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In-place hotpatching for Python functions
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README.md

hotpatch - In-Place Hotpatching of Python Functions

Tested on: Python 3.6.6 (CPython)
Status: experimental

Installing

To install, type the following in the repoistory directory:

$ python3 setup.py install

Why This Module Might be Useful

Hotpatching in Python is usually accomplished by replacing a reference to an existing object with a reference to a new, patched object. This is how mocking is accomplished in the unittest.mock module from Python's standard library. However, this approach only takes you so far, as it relies on being able to replace all the relevant references to the target object and this is not always possible. This library works by altering the function objects themselves, in-place, so that the manner in which they are referenced is irrelevant.

The reference-replacing method usually works pretty well with methods, as methods are usually accessed via a reference to a central class object on which a reference to the target method is stored, which allows us to replace the reference in a single, easily-referenced location. However, bound methods can be copied (e.g. a bound method might be used as a callback), and these copies will not be affected by the patching of class object.

Top-level functions are another difficult case. When a function is accessed via a reference to a module, patching works pretty well:

import hello_world

hello_world.get_message = lambda: "Goodbye, cruel world!"
print(hello_world.get_message()) # prints: Goodbye, cruel world!

However, when a function is accessed through a direct reference, patching is harder:

import hello_world
from hello_world import get_message

hello_world.get_message = lambda: "Goodbye, cruel world!"
print(get_message()) # prints: Hello, world!

By modifying functions in-place, this library circumvents all of these problems.

How It Works

The approach implemented by this package -- which is CPython specific and may break in future versions of CPython -- is to patch the function object itself by creating and setting a new code object (accessed via the __code__ attribute). In the simplest case, this is as easy as the following:

target.__code__ = replacement.__code__

However, this is complicated by the fact that not all code objects are compatible with all function objects. A function object stores the attribute __closure__ containing bindings for the free variables in the code object. Presumably this is because function instances produced by the same nested function block will all share the same code but potentially have different environments. Defaults also need to be stored on the function object because of cases where the default is dynamic, e.g.:

def outer():
    var = 123
    def inner(x=var):
        return x
    return inner

One way in which a code object can be incompatible with a function object is by having a free variable count that doesn't match the function's closure size. To make dealing with these compatibility issues easier, this package generates a trampoline code object whose only job is to call the function with which we are trying to replace the target. That way, the target function can have whatever defaults to free variables without interfering with the patching process.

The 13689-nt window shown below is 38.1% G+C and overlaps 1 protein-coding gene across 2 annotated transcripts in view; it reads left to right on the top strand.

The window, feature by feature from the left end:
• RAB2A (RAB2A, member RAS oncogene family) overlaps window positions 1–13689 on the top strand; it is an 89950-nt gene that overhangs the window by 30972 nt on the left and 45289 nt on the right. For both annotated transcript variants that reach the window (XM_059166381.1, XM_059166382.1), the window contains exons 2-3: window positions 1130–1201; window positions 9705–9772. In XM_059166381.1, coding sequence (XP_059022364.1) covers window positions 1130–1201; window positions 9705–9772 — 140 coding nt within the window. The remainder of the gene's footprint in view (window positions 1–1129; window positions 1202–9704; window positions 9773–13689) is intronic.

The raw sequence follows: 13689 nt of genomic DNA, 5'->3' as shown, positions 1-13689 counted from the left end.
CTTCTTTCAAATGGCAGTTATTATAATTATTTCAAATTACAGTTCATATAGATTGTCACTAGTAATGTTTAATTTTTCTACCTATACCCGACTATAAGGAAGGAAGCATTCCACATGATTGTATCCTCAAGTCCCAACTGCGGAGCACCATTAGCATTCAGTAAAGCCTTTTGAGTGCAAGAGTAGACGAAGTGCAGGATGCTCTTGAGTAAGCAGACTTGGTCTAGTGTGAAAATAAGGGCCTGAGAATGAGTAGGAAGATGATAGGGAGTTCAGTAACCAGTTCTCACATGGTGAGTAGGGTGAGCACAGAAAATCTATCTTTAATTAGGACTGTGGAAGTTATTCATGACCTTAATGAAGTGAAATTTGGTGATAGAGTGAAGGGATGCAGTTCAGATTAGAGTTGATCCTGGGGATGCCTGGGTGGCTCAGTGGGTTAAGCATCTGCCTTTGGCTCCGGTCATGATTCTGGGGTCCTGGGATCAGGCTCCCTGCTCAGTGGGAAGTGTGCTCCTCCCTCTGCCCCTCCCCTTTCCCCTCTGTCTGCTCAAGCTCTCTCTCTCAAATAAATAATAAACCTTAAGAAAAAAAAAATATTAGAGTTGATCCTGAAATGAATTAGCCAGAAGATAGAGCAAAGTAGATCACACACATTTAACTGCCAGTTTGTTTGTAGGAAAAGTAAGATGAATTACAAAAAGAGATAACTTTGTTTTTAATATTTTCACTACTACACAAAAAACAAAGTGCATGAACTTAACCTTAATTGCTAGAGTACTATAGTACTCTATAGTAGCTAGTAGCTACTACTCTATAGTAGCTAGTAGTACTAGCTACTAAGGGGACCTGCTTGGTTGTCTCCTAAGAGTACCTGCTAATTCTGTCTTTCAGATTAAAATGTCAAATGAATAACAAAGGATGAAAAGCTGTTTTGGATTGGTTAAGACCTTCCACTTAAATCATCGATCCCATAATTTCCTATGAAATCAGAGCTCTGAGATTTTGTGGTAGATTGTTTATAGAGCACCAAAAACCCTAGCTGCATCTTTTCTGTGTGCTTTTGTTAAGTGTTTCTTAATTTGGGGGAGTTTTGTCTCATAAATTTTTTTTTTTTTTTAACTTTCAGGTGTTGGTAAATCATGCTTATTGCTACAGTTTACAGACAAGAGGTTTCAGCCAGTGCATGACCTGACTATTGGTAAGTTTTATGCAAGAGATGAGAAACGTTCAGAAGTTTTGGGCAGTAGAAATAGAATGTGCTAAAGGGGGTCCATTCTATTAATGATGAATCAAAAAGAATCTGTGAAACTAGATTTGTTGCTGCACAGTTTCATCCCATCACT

The trampoline function is generated using the bytecode module from pypi, and the target function is injected as a constant. The trampoline code itself doesn't use any free variables, so our code object starts off with zero free variables. It can then be made compatible with the target function closure by adding dummy free variables to the code object that aren't used by the bytecode itself.

To keep the trampoline simple, it is defined as a varargs function that looks something like this:

def trampoline(*args, **kwargs):
    return replacement(*args, **kwargs)

You might suspect that since the defaults for the target are defined on its function object and we replace the function object's code object with the code object from the above function, then we would get the defaults from the original target function. However, CPython ignores the defaults as the target's argument count comes from the code object, and for the above varargs function it is zero. This is a quirk of the CPython implementation. In future versions more work might be necessary, e.g. replacing the __defaults__ attribute on the function object.

How to Use it

The library does not work with Python 2. Install the package using pip:

$ git clone git@github.com:molney/hotpatch.git
$ cd hotpatch
$ python3 -m venv .
$ source bin/activate
(hotpatch) $ pip install .
(hotpatch) $ python
Python 3.6.6 (default, Sep 12 2018, 18:26:19) 
[GCC 8.0.1 20180414 (experimental) [trunk revision 259383]] on linux
Type "help", "copyright", "credits" or "license" for more information.
>>> import hotpatch
>>> 

Here is an example of the library in use:

>>> from hotpatch import hotpatch
>>> def target_func():
...     return 123
... 
>>> def patch_func():
...     return 456
... 
>>> target_copy = target_func
>>> hotpatch(patch_func, target_func)
>>> target_copy()
456
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